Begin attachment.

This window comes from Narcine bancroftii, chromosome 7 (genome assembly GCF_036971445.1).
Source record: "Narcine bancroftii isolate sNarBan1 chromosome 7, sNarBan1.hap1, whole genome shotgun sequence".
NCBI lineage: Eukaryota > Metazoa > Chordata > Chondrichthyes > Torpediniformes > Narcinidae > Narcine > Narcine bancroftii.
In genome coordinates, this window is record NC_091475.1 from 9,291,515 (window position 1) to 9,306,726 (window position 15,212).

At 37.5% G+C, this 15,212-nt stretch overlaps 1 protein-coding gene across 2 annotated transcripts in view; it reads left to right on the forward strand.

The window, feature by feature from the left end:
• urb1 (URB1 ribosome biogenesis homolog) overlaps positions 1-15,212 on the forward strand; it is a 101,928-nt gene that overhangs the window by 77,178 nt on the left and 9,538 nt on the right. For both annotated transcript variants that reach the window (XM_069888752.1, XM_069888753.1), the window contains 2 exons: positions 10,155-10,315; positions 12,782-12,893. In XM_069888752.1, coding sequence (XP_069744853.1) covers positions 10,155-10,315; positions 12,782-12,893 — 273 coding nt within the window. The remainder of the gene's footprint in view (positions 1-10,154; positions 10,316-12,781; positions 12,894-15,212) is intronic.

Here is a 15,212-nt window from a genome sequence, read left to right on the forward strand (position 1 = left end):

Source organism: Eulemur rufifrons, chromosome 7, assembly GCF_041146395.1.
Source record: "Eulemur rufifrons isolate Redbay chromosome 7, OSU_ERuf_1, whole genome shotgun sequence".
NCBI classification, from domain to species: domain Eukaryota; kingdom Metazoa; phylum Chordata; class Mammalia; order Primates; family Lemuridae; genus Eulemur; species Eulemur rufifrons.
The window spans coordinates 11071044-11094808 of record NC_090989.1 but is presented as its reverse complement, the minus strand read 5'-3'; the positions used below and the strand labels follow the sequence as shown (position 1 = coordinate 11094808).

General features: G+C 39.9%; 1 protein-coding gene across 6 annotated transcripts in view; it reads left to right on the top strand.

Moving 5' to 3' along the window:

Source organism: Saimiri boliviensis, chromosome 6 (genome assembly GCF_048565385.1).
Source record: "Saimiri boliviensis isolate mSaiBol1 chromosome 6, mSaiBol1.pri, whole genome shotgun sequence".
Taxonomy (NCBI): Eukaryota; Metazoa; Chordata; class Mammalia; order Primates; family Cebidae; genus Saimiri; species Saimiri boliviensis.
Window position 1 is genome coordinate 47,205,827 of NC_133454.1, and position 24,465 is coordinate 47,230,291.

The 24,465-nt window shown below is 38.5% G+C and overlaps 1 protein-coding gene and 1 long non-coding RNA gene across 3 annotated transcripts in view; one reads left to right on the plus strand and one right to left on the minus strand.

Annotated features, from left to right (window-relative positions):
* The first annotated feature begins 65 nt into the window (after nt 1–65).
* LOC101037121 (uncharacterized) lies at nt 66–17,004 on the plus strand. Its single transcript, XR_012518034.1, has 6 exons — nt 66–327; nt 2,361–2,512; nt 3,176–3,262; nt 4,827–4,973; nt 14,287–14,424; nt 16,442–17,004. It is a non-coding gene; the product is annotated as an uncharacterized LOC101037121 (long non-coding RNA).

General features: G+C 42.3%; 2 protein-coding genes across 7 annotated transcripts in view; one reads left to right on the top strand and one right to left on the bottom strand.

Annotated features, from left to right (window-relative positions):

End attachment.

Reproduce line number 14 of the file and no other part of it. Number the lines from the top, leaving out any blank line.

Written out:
Moving 5' to 3' along the window: